60 seconds with... Robert Duvall


Robert Duvall and Eva Mendes at the premiere for "We Own the Night."

The Emmy-winning actor on producing, immigration and the Pony Express.

By Mike Flaherty, Special to the Times
October 11, 2007

Fresh off his two Emmy wins for AMC's smash miniseries "Broken Trail," the 76-year-old actor-director-producer shows no sign of slowing down. He talked with us about his latest appearance in front of the camera in this week's film "We Own the Night," previewed his projects in development and defended the actor as director.

What's "We Own the Night" about?

It deals with the police counteracting the Russian Mafia in Brooklyn in the '80s, but it's about the trials and tribulations of family life within the police world. There's the father (me), who's a widower, and his two sons -- one's in the police department [Mark Wahlberg] and one's going downhill quickly and badly [Joaquin Phoenix], but eventually turns around, goes to the police academy and helps avenge my death.

I hope that doesn't mean you're only in the beginning of it.

No, I'm in the beginning and the middle and then, toward the end, not so much. It's a well-made movie, very talented director, Jimmy Gray, and the story is kind of the reverse of "The Godfather" in terms of the son's ordeal.

Congratulations on your two Emmys for "Broken Trail."

Thank you.

I couldn't help but feel the academy was bestowing a bit of belated justice for your not winning for your amazing work in "Lonesome Dove" in 1989. Did that occur to you?

It crossed my mind, yeah. It was an amazing and strange realization when we didn't win back then. I didn't get it.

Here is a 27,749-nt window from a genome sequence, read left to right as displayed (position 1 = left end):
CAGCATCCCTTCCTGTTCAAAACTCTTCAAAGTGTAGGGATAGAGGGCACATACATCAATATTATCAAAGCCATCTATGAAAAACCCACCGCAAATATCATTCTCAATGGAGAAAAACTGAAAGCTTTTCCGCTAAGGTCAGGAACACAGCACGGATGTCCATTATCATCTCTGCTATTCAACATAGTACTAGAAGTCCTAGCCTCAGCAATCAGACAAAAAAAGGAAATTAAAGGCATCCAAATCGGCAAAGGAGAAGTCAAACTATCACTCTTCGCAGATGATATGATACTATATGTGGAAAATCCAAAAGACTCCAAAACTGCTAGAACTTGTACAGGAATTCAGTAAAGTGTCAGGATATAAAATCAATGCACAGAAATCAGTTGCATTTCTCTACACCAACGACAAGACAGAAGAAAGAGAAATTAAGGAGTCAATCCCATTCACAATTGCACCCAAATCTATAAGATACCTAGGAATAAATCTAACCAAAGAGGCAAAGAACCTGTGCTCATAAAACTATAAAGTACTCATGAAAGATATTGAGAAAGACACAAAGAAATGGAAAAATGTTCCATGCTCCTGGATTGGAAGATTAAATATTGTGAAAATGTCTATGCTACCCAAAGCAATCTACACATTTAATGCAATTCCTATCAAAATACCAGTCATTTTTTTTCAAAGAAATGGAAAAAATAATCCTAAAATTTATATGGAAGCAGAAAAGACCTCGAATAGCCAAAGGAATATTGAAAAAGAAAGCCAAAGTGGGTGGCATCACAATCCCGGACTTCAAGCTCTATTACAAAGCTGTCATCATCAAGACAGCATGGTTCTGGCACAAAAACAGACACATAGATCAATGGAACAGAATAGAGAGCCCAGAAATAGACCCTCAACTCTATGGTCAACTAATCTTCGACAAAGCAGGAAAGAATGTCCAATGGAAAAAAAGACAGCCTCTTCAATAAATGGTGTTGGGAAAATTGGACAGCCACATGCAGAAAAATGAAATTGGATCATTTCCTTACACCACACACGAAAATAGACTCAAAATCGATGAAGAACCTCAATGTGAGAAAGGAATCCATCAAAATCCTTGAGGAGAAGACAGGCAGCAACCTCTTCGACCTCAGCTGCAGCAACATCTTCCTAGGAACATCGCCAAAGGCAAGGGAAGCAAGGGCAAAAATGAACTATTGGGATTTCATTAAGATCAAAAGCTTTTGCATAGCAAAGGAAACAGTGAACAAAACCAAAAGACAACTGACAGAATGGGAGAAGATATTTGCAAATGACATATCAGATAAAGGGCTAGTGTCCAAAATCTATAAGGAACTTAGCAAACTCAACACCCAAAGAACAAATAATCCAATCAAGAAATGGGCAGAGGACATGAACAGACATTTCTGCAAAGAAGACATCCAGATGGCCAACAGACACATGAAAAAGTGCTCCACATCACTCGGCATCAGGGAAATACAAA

Has there been any talk with AMC about a sequel to "Broken Trail"?

There could be. It did really well. Over 30 million people saw it. If it had been a film, maybe six people would have seen it. Television, lately, is pretty interesting. And some of the films you see aren't that great anyway.

Seems like there are more and more high-profile movie people doing TV projects nowadays.

My little production company has signed on for two television series in the last month. And we may get a third. It's unheard of!

Tell me about them.

Well, yeah, with AMC we're going to do, co-producing with Dick Donner's company and his wife, a series on the Pony Express. It's a very, very interesting story, the Pony Express. And just yesterday we sold an American version of the British series "Cracker." The third thing is a series dealing with the current immigration situation. We were down on the border doing research last winter. Pretty fascinating stuff.

Will you be acting in any of these?

Yeah, in the Pony Express and border projects. But mostly I want to produce: Hopefully, you do something good, then you can sit back and collect.

You seem to be really struck by, fascinated by, the idea of the frontier, even as it plays out in the current day, with the immigration issue. Why is that?

I guess I have a feeling for it. I don't know when it was cultivated or if it's a conscious thing. Maybe it goes back to when I spent two summers on my uncle's ranch at the end of World War II, up in northern Montana. Also, way back when I was 9 or 10, I rode on a horse out in New Boston, Texas, with my mother's side of the family. It was such a thrill.

---- Los Angeles Times, October 11, 2007